Federal committee considers cybersecurity corps
Wed 5 Apr 2017
In an effort to bridge the digital gap in federal government, a House oversight committee is considering the creation of a cybersecurity corps made up of private sector recruits.
During a hearing on workforce challenges, Rep. Will Hurd (R-Texas), chairman of the technology subcommittee, asked whether a similar framework to tech groups 18F and the U.S. Digital Service (USDS) could work for cybersecurity.
Formed in 2014, 18F is a federal digital services agency which aims to support groups within government transform the way they deliver digital services and technology products to U.S. citizens and businesses. The USDS, part of the Executive Office of the President, is a consultancy which helps to troubleshoot large-scale federal tech initiatives, such as Digital Services Playbook and College Scorecard. Both of these groups rely heavily on recruitment from within the private sector, including from tech giants Twitter and Facebook.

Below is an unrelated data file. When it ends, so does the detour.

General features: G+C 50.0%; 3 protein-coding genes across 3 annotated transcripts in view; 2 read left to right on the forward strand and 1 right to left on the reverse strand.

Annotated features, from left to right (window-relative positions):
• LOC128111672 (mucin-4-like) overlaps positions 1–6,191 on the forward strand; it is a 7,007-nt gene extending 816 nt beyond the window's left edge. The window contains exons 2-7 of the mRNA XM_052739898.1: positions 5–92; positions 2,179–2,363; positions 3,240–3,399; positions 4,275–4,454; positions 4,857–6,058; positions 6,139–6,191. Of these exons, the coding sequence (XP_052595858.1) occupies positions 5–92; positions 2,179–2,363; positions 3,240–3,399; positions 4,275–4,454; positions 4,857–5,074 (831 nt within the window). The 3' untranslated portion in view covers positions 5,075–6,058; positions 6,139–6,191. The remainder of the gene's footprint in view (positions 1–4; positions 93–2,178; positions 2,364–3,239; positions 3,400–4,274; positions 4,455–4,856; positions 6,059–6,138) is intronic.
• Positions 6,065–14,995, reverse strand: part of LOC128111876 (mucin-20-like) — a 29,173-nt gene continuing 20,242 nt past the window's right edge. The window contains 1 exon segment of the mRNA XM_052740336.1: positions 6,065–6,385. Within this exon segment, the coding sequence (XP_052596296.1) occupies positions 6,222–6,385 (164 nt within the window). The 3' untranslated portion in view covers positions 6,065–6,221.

According to Steven Cooper, the Commerce Department’s former CIO, the proposed cybersecurity corps would comprise of a central team of cyber experts serving short terms, ranging from six months to two years. These private sector recruits could be responsible for penetration testing, deploying security badges or other projects across various federal departments.
Debora Plunkett, board member at the International Consortium of Minority Cybersecurity Professionals, also testified arguing that the private sector workers would be most useful in roles such as product testing and forensics.
Plunkett did however consider the misalignment of deploying temporary recruits at federal agencies experiencing constant attacks as ‘you’d want to have some prior understanding of the network.’
She added: ‘If it really is a ready reserve where they would go anywhere, it would be difficult to send someone in to address a threat when they don’t know the infrastructure and they’re not up on the current vulnerabilities.’
A further challenge would be attempting to coordinate the professional resources, said Nick Marinos, assistant director of information technology within the Government Accountability Office. He argued that coordination with the c-suite would be required – ‘If the CIO is not actively engaged, the help may not be going to the right places.’